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Here is the VALIS blog from an attempt last June to sail from San Francisco to Seattle : On Our Way « VALIS . Click forward to see the whole thing. It's not long, we turned around before Eureka.

This year I'm racing to Hawaii in the Pacific Cup, then stopping off for a few weeks in the Puget Sound area on my way home.

It's not impossible to make the northbound trip, but be prepared for a wet, miserable bash. You have to watch the weather -- it can get quite dangerous. Look at this thread fore more opinions and advice: San Fran to Seattle: Advice?.
Paul Elliott, S/V VALIS - Pacific Seacraft 44 #16 - Friday Harbor, WA
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Old 12-06-2010, 18:36   #8

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Last time I sailed home from Mexico, I went halfway to Hawaii then turned north until I hit the westerlies, then turned NE after 40 degrees north, 1.000 miles out ( clipper route). No need to go all the way to Hawaii and then beat like hell to keep your easting, after having needlessly given up 1,000 miles of it.
One of my 36 footers sailed from SD to BC by going 800 miles out then turning north, an easy trip. The high moves constantly so no need to try go around it. One day it is off the Aleutians and next it is off Mexico, The last time I sailed home from the South Pacific, I would have had to sail via Japan to go around the high. I sailed a rumb line and let it move as it pleased. No problems
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Old 13-06-2010, 16:47   #9
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The high moves constantly so no need to try go around it. One day it is off the Aleutians and next it is off Mexico, The last time I sailed home from the South Pacific, I would have had to sail via Japan to go around the high. I sailed a rumb line and let it move as it pleased. No problems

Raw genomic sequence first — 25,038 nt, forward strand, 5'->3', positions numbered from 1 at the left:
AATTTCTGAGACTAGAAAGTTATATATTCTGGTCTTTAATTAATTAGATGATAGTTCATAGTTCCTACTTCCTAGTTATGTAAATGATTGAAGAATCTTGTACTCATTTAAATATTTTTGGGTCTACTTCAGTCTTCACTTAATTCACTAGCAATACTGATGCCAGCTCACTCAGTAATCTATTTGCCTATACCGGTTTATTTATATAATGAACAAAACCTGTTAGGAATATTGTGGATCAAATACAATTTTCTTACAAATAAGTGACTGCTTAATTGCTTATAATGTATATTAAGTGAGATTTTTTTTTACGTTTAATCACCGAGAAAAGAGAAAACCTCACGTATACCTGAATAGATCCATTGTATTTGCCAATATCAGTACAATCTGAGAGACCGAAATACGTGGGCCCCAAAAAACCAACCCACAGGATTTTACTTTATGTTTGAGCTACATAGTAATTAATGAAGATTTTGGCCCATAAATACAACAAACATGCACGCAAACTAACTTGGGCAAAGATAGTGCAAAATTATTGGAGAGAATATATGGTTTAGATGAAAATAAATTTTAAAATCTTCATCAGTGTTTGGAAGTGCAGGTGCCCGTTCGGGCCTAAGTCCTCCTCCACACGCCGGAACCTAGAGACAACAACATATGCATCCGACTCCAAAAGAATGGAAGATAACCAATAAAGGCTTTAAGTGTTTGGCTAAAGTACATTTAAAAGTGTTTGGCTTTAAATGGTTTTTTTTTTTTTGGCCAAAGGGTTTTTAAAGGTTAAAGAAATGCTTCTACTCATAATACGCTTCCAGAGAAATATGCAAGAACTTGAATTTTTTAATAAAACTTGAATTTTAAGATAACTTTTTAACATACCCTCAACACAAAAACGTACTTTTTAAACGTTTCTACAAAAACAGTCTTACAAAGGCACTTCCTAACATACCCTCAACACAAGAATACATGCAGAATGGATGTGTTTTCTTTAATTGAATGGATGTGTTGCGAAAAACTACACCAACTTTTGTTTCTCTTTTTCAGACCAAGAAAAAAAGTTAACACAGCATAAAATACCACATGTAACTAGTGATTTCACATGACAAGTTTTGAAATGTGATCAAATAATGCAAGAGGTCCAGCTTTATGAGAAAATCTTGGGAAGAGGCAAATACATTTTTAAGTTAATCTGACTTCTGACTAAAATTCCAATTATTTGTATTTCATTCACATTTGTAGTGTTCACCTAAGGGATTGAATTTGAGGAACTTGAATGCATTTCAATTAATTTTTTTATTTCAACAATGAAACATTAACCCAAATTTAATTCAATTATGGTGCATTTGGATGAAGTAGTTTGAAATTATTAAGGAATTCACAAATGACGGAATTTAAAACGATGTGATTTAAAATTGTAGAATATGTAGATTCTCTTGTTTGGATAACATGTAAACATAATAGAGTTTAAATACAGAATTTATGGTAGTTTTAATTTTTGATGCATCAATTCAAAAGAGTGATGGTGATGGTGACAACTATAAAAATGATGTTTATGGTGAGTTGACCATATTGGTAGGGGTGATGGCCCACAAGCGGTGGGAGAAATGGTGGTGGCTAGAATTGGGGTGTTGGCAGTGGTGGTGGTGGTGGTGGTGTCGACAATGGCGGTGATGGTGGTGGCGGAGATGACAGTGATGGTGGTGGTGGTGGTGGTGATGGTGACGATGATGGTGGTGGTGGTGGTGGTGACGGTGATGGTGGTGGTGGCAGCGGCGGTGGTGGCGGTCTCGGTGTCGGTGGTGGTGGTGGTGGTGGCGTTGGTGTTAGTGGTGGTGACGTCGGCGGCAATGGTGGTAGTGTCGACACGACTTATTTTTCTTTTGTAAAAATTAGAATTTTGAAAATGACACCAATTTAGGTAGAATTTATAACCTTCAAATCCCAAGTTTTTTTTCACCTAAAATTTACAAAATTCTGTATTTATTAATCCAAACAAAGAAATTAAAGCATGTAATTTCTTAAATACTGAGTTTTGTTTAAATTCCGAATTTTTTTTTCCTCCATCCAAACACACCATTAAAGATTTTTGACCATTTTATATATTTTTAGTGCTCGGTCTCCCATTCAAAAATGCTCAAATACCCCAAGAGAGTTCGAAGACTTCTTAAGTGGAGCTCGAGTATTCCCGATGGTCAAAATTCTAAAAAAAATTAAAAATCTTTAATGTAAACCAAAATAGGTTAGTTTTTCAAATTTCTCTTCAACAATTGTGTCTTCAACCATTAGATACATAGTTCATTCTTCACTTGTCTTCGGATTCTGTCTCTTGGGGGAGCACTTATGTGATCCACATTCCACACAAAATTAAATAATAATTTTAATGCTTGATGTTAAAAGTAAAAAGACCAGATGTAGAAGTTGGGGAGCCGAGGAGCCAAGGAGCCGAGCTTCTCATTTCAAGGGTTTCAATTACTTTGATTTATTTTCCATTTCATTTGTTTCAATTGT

I have had similar experiences sailing from Hawaii to Seattle and Hawaii to SF, right back up the trades. Once I got lucky and avoided the East Pacific High altogether; the other trip I had to motor for three days, but that certainly wasn't the end of the world as we know it. If you just have to get there, I think Brent Swain is right, head out until you start to get lifted, then set a course for the NW. It's a little depressing at first because you have to start with a SW heading, but the sailing would be straightforward.
The other option of struggling up next to the coast is you can stop frequently and see and enjoy a lot of it, which of course takes more time. If you don't need your boat when you return to the NW you could also leave it at a variety of lower cost marinas in Eureka, Crescent City, or Oregon (lower cost than So. Cal, SF, or Fort Bragg) while you return by car or plane to the NW, then work it up the coast when time and weather allow.

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Old 14-06-2010, 10:30   #10
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Thanks for all the wicked info! I've got lots to consider and its always good having/knowing the options haha. I appreciate all the advice!


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Old 07-07-2010, 10:24   #11